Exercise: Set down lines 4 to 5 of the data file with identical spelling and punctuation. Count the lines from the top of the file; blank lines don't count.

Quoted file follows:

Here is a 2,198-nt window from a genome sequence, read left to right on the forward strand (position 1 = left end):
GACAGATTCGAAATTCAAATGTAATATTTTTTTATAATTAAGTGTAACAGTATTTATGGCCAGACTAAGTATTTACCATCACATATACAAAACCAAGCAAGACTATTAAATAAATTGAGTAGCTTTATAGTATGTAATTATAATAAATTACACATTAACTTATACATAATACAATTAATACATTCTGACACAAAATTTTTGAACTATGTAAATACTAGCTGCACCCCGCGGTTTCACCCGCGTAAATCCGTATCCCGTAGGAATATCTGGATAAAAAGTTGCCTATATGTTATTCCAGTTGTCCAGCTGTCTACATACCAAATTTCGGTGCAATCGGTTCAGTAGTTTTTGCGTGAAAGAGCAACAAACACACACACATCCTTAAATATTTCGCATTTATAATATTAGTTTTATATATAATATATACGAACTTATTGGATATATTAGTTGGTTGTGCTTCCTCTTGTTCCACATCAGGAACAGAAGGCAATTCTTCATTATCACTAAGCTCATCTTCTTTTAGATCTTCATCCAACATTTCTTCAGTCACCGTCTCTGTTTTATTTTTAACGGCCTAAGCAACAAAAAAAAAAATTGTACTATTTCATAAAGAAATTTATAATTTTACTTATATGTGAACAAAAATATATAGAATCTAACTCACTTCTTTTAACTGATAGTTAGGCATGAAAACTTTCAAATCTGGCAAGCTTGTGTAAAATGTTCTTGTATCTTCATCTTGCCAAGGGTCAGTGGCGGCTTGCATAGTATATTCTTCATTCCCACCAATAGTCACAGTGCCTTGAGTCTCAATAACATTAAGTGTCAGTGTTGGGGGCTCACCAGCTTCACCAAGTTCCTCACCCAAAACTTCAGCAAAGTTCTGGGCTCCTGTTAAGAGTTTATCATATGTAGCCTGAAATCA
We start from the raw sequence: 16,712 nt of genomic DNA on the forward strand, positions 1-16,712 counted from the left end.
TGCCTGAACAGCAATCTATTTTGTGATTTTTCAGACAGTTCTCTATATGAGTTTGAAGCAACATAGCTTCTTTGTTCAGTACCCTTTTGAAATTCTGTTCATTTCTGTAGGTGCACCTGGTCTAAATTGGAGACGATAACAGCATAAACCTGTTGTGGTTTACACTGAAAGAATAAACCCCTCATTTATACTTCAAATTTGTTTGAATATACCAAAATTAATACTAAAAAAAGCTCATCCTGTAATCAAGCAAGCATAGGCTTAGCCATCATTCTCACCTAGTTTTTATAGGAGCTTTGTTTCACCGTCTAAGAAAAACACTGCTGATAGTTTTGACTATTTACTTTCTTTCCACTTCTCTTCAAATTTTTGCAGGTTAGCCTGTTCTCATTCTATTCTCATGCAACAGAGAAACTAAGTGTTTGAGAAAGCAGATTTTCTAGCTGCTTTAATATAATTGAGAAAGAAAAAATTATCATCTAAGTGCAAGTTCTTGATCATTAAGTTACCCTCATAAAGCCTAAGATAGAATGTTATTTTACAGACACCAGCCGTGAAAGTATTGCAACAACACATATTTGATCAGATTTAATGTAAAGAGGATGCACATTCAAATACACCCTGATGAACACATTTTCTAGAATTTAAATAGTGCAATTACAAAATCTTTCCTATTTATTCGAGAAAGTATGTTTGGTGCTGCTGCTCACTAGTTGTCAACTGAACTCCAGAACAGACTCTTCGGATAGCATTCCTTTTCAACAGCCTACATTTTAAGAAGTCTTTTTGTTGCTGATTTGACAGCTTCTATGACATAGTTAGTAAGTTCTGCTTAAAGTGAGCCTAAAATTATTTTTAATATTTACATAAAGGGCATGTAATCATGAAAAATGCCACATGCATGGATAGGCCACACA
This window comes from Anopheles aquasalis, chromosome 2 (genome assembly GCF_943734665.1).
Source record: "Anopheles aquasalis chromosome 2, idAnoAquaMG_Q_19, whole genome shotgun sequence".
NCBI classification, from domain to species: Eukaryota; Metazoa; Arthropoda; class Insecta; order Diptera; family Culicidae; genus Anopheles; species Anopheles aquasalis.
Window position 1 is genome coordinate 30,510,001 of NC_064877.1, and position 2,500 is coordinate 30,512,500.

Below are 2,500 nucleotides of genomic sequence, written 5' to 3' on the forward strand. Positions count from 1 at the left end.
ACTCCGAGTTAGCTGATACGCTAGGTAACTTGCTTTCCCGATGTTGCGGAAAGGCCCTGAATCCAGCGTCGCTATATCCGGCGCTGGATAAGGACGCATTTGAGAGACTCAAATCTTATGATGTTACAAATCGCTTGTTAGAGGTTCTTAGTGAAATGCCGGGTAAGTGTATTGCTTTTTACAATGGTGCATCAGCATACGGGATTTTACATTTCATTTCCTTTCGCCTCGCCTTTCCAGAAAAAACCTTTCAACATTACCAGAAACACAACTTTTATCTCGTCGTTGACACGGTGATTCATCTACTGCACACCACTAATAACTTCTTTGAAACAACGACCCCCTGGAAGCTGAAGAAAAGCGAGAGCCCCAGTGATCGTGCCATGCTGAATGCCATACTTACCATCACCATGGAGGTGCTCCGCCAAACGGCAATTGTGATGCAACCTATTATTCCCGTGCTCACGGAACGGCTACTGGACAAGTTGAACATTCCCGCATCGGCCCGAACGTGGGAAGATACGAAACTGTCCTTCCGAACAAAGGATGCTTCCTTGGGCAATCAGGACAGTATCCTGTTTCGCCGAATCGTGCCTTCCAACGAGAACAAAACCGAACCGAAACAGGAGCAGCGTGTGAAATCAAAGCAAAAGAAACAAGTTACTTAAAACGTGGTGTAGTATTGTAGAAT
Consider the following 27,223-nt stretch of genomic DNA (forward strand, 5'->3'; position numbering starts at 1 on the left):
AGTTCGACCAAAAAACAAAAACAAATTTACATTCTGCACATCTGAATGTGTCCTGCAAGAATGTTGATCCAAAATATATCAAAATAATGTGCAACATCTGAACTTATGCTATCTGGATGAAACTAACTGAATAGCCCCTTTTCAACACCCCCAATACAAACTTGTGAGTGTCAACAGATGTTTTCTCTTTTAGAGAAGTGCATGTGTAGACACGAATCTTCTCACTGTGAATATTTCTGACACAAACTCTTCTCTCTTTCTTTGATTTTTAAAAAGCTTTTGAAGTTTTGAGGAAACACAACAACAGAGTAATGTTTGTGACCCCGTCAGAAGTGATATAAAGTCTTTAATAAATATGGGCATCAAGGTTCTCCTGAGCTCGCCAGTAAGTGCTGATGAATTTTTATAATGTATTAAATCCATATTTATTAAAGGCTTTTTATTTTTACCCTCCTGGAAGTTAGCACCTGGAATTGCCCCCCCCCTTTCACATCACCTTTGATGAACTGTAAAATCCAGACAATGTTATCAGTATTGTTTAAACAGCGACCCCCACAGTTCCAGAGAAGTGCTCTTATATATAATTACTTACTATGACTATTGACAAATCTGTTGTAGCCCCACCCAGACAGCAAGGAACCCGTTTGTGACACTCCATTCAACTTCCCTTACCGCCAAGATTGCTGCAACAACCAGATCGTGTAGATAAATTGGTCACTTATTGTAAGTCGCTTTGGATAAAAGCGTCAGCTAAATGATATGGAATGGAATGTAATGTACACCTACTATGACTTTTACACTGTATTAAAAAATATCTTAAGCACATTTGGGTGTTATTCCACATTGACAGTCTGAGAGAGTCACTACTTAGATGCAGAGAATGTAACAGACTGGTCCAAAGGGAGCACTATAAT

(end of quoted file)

TGCCTGAACAGCAATCTATTTTGTGATTTTTCAGACAGTTCTCTATATGAGTTTGAAGCAACATAGCTTCTTTGTTCAGTACCCTTTTGAAATTCTGTTCATTTCTGTAGGTGCACCTGGTCTAAATTGGAGACGATAACAGCATAAACCTGTTGTGGTTTACACTGAAAGAATAAACCCCTCATTTATACTTCAAATTTGTTTGAATATACCAAAATTAATACTAAAAAAAGCTCATCCTGTAATCAAGCAAGCATAGGCTTAGCCATCATTCTCACCTAGTTTTTATAGGAGCTTTGTTTCACCGTCTAAGAAAAACACTGCTGATAGTTTTGACTATTTACTTTCTTTCCACTTCTCTTCAAATTTTTGCAGGTTAGCCTGTTCTCATTCTATTCTCATGCAACAGAGAAACTAAGTGTTTGAGAAAGCAGATTTTCTAGCTGCTTTAATATAATTGAGAAAGAAAAAATTATCATCTAAGTGCAAGTTCTTGATCATTAAGTTACCCTCATAAAGCCTAAGATAGAATGTTATTTTACAGACACCAGCCGTGAAAGTATTGCAACAACACATATTTGATCAGATTTAATGTAAAGAGGATGCACATTCAAATACACCCTGATGAACACATTTTCTAGAATTTAAATAGTGCAATTACAAAATCTTTCCTATTTATTCGAGAAAGTATGTTTGGTGCTGCTGCTCACTAGTTGTCAACTGAACTCCAGAACAGACTCTTCGGATAGCATTCCTTTTCAACAGCCTACATTTTAAGAAGTCTTTTTGTTGCTGATTTGACAGCTTCTATGACATAGTTAGTAAGTTCTGCTTAAAGTGAGCCTAAAATTATTTTTAATATTTACATAAAGGGCATGTAATCATGAAAAATGCCACATGCATGGATAGGCCACACA
This window comes from Anopheles aquasalis, chromosome 2 (genome assembly GCF_943734665.1).